Nyonya Kitchen @ Hugh Low Street, Ipoh – Just Not There YetJuly 15, 2012 | 3,801 views
Nyonya Curry Fish Head (RM24/USD8) served in a small pot with handle; a creative presentation, I’ll give them that.
Aside from Bee Gaik and Yum Yum, there has been a serious lack of good restaurants serving delicious and authentic Nyonya cuisine in Ipoh. Wait, scrap that authentic part as both the restaurants mentioned had strong influences from Chinese and to some extent, Thai cuisine as well.
And then Nyonya Kitchen comes along. A very daring strategy to name their establishment, as the very self-explanatory name will no doubt generate much interest among Nyonya food lovers in Ipoh; OR incurs their wrath depending on how they perform in delivering their promise of dishing up authentic Nyonya feast.
The decor and dining environment at Nyonya Kitchen can best be summed up as slightly eccentric more than eclectic; combining both a furniture shop and a restaurant into one.
I first read about Nyonya Kitchen from someone’s post on All About Ipoh. Then the few months old restaurant pushed the envelope by driving traffic through Groupon Malaysia. I did not purchase any e-vouchers though, instead opting to walk in for dinner with my family.
The restaurant is not hard to locate, but easily missed if you’re expecting this to be by the side of the main road of Hugh Low Street. Instead, Nyonya Kitchen faces the very popular coffee shop opposite of Little Genting Cafe (in Cantonese named “Siew Wan Deng” not sure of its exact English name). Directly at the junction of Jalan Sultan Iskandar Shah and Jalan Ali Pitchay.
Ayam Pongteh (RM11/USD4) – A revamped version of the Pongteh that I have grown accustomed to, this version was nowhere near to what I had in Malacca or Penang.
Walking in into the two-lot restaurant, one could not help but be puzzled by the layout and choice of internal decorations. Largely dominated by wooden furnitures including gazebos, swings and stools, the contrasting chandeliers looming beyond our heads lent a rather dim light source to the already dark ambience.
Not to mention the spacious premise was only fanned by a unit or two of air-conditioners (and one above us which was not working), and several fans put up in nooks and corners.
That being said, the fact that most of their seats are wooden stools and suffice to say both of my grandmas had trouble staying put and seated for long.
Chili Sotong (RM12/USD4) – Lightly steamed squid served with a piquant sauce made of tomatoes, onions and red chili paste.
Once seated, we waited for a bit before patience ran thin and I stepped up to the counter and grabbed a few menus. The lady at the counter was slightly apologetic, though any one of them could have just passed us the menus once ushering us in.
Then the wait for the food. The place was pretty packed that Sunday evening, hence it was understandable. But the wait between dishes was not. We finished up the plate of Nyonya Sambal Mixed Vegetables (RM10/USD3.30) and Pongteh Chicken (RM11/USD4) while still waiting for the rest. The former was good; combining crunchy cabbage, carrots and a myriad of vegetables stir-fried in a savoury sauce. The Pongteh however, was a disappointment as I expected the usual stew-like Pongteh with softened chunks of potatoes, and a sweetish, bean sauce.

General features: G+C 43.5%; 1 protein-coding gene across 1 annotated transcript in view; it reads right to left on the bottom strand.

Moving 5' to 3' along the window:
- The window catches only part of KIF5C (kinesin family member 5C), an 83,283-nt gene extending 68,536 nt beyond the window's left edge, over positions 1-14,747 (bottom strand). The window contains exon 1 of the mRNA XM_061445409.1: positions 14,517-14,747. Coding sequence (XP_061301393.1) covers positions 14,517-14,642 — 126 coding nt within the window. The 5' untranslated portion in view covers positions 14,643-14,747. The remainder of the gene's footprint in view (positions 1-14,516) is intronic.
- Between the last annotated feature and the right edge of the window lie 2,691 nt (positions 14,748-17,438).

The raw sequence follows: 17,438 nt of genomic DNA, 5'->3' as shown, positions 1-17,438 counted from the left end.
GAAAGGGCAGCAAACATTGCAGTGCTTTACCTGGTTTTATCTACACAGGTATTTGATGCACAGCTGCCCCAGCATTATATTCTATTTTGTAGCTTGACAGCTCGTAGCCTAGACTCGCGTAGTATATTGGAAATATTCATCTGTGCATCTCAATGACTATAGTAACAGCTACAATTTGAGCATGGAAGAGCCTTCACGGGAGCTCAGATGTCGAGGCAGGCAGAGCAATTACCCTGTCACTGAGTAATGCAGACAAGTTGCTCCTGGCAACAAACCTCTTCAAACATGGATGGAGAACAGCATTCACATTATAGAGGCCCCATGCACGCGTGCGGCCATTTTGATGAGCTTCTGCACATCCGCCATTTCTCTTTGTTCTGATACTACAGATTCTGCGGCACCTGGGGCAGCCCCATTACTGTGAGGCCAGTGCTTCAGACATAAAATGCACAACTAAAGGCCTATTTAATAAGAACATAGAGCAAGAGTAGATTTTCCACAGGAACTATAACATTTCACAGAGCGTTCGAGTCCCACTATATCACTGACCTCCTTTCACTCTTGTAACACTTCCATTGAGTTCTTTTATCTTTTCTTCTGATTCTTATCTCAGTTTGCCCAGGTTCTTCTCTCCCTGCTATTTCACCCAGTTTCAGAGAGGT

The Nyonya Curry Fish Head came in a most inviting manner; served in a pot with bubbling curry showing promise. Easily the spiciest dish that evening, the dish could do with more flavours and substance rather than throwing aged long beans into the pot.
Chili Sotong thankfully came with a dollop of appetizing sambal on top of the boiled squids, although for RM12 per serving, they could do with a slight bit of generosity in the portion. Or at least, the sauce.
Nyonya Egg Rolls (RM6/USD2) – The popiah saved the day?
The egg rolls were ordered because of the initial fear of suffering through hunger before the other dishes arrived. Ironically, these came last.
No sour notes to this, as the thin layer of crepe made from egg omelette wrapping around a generous stuffing of julienned yambean and carrots, with bits of dried shrimps reminded us of the classic Nyonya’s Joo Hoo Char yet different without the lettuce. This was the ‘dish’ that I enjoyed most aside from the Chili Sotong (more to the sambal than the squid, actually).
All in all, they can go far if they rethink about concerns the dining guests might have; for instance the elderly who cannot be seated on an unbalanced stool without back rest, prompt service and sound recommendations, and tying up loose ends when it comes to the authentic Nyonya fares they promise to serve.
228, Jalan Sultan Iskandar Shah (Hugh Low Street)
30000 Ipoh, Perak, Malaysia.
Business Hour : 10am – 10pm
Tel No : +6016-518 8889
GPS : 4.592116,101.08612
*Junction of Hugh Low Street and Jalan Ali Pitchay. Once you passed by the roundabout and Yuk Choy on your RIGHT, look for a row of shops on your LEFT. Turn left into Jalan Ali Pitchay and Nyonya Kitchen is on your immediate RIGHT.